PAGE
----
. Perhaps his most famous portrait is of his fellow-countryman, Dylan Thomas
Dylan Thomas
Dylan Marlais Thomas was a Welsh poet and writer, Encyclopædia Britannica. Retrieved 11 January 2008. who wrote exclusively in English. In addition to poetry, he wrote short stories and scripts for film and radio, which he often performed himself...

, whom he introduced to Caitlin Macnamara, his sometime lover who later became Thomas' wife.

It was said that after the war his powers diminished as his bravura technique became sketchier. One critic has claimed that "the painterly brilliance of his early work degenerated into flashiness and bombast, and the second half of his long career added little to his achievement." However, from time to time his inspiration returned, as it did on a trip to Jamaica
Jamaica
Jamaica is an island nation of the Greater Antilles, in length, up to in width and 10,990 square kilometres in area. It is situated in the Caribbean Sea, about south of Cuba, and west of Hispaniola, the island harbouring the nation-states Haiti and the Dominican Republic...

 in 1937. The works done in Jamaica between March and May 1937 evidence a resurgence of his powers, and amounted to "the St. Martin's summer of his creative genius".

Of his method for painting portraits John explained:

Family


Early in 1900, he married his first wife, Ida Nettleship (1877–1907); the couple had five children. After her death in 1907, his mistress Dorothy "Dorelia" McNeill
Dorelia McNeill
Dorothy McNeill was best known as a model for the Welsh artists Gwen John and Augustus John, was the common-law wife of the latter, and has been credited for inspiring "his first unequivocally personal work"...

, a Bohemian
Bohemian style
In modern usage, the term "Bohemian" is applied to people who live unconventional, usually artistic, lives. The adherents of the "Bloomsbury Group", which formed around the Stephen sisters, Vanessa Bell and Virginia Woolf in the early 20th century, are among the best-known examples...

 style icon, became his partner and later became his second wife, with whom he had two children. One of his sons (by his first wife) was the prominent British Admiral and First Sea Lord
First Sea Lord
The First Sea Lord is the professional head of the Royal Navy and the whole Naval Service; it was formerly known as First Naval Lord. He also holds the title of Chief of Naval Staff, and is known by the abbreviations 1SL/CNS...

 Sir Caspar John
Caspar John
Admiral of the Fleet Sir Caspar John GCB was the British First Sea Lord from 1960 to 1963. He was pioneer in the Fleet Air Arm, and rose to become Vice-Chief of Naval Staff to Sea Lord Louis Mountbatten, 1st Earl Mountbatten of Burma in 1957 and subsequently First Sea Lord from 1960 to 1963.-Early...

. His daughter Vivien John (1915–1994) was a notable painter.

By Ian Fleming
Ian Fleming
Ian Lancaster Fleming was a British author, journalist and Naval Intelligence Officer.Fleming is best known for creating the fictional British spy James Bond and for a series of twelve novels and nine short stories about the character, one of the biggest-selling series of fictional books of...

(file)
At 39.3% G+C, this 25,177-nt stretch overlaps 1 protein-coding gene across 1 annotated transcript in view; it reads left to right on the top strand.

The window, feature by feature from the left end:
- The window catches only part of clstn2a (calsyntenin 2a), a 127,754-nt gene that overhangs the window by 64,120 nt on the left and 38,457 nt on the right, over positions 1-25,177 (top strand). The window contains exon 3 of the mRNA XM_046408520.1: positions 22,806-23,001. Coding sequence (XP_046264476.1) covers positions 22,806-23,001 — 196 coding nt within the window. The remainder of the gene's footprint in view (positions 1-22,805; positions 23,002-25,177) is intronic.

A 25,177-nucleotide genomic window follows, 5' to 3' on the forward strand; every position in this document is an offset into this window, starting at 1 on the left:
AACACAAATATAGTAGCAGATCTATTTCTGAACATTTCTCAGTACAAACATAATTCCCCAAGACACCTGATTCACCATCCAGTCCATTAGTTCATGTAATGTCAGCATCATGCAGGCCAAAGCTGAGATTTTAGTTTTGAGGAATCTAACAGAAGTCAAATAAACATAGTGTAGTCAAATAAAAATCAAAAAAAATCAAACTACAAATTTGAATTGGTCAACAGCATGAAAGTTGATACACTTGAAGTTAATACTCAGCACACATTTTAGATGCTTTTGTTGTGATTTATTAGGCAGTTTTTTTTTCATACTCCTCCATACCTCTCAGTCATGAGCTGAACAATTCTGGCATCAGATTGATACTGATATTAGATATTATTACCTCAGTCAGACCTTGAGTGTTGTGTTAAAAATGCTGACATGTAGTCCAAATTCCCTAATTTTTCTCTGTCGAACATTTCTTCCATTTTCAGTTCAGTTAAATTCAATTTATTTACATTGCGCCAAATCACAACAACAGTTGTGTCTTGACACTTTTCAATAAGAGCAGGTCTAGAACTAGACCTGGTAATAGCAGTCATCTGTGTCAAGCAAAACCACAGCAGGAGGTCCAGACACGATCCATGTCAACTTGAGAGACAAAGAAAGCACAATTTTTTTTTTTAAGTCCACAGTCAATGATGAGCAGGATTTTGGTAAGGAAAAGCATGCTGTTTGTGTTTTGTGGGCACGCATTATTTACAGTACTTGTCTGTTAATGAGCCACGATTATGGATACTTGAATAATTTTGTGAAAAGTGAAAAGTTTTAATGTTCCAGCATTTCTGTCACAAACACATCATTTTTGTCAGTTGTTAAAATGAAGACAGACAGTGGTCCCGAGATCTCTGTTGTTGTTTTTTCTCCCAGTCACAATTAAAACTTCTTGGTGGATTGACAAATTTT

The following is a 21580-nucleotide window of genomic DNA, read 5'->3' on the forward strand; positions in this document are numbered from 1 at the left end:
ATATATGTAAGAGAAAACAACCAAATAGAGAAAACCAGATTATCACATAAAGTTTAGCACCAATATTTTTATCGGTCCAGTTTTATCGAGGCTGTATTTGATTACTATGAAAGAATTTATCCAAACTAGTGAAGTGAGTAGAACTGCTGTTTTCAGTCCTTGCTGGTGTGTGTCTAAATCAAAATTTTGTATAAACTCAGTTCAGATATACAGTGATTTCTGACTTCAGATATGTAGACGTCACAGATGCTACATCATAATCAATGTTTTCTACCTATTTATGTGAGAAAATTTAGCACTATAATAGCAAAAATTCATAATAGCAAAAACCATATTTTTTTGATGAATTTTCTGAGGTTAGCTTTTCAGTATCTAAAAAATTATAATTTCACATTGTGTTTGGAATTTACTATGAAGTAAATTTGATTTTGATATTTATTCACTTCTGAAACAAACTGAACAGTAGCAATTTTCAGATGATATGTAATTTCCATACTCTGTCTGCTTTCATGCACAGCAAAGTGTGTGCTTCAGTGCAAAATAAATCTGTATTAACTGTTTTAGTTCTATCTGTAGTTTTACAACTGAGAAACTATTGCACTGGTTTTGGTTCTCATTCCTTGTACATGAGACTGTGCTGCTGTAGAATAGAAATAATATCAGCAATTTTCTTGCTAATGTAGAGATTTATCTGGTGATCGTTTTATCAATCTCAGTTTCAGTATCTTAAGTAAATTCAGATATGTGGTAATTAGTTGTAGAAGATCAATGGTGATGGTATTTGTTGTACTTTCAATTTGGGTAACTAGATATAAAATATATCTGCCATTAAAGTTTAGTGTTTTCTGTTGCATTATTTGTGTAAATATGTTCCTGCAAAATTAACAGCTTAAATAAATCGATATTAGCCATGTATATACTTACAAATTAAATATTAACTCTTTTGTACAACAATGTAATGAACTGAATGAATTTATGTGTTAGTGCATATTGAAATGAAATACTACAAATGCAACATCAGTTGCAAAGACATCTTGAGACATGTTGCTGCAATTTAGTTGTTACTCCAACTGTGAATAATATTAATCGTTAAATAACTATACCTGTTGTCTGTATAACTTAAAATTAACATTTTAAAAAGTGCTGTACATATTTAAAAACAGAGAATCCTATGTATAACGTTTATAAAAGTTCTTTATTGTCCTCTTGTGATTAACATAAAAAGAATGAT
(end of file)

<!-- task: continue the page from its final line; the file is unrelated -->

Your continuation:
's widowed mother, Evelyn Ste Croix Fleming née Rose, he had a daughter, Amaryllis Fleming
Amaryllis Fleming
Amaryllis Marie-Louise Fleming was a British cello performer and teacher.- Early life and education :...

 (1925–1999), who became a noted cellist. Another of his sons, by Mavis de Vere Cole, is the television director Tristan de Vere Cole noted for his contributions to TV series from the Sixties to the Eighties. His son Romilly (1906–1986) was in the RAF, briefly a civil servant, then a poet, author and an amateur physicist. Poppet (1912–1997), John's daughter by his second wife, married the Dutch painter Willem Jilts Pol (1905–1988) whose daughter Talitha
Talitha Getty
Talitha Getty was an actress of Dutch extraction, born in the former Dutch East Indies, who was regarded as a style icon of the late 1960s. She lived much of her adult life in Britain and, in her final years, was closely associated with the Moroccan city of Marrakesh...

 (1940–1971), a fashion icon of 1960s London
Swinging London
Swinging London is a catch-all term applied to the fashion and cultural scene that flourished in London, in the 1960s.It was a youth-oriented phenomenon that emphasised the new and modern. It was a period of optimism and hedonism, and a cultural revolution. One catalyst was the recovery of the...

, married John Paul Getty
Paul Getty
Sir John Paul Getty KBE , born Eugene Paul Getty, was a wealthy American-born British philanthropist and book collector. He was the elder son of Jean Paul Getty, Sr...

, was famously photographed in Marrakesh by Patrick Lichfield, and, after a brief hedonistic life, died of a drug overdose. His daughter Gwyneth Johnstone (1915–2010), by musician Nora Brownsword, was an artist.

Later life



In later life, John wrote two volumes of autobiography, Chiaroscuro (1952) and Finishing Touches (1964). In old age, although John had ceased to be a moving force in British art, he was still greatly revered, as was demonstrated by the huge show of his work mounted by the Royal Academy
Royal Academy
The Royal Academy of Arts is an art institution based in Burlington House on Piccadilly, London. The Royal Academy of Arts has a unique position in being an independent, privately funded institution led by eminent artists and architects whose purpose is to promote the creation, enjoyment and...

 in 1954. He continued to work up until his death in Fordingbridge
Fordingbridge
Fordingbridge is a town and civil parish with a population of 5,700 on the River Avon in the New Forest District of Hampshire, England, near to the Dorset and Wiltshire borders and on the edge of the New Forest. It is south west of London, and south of the city of Salisbury. Fordingbridge is a...

, Hampshire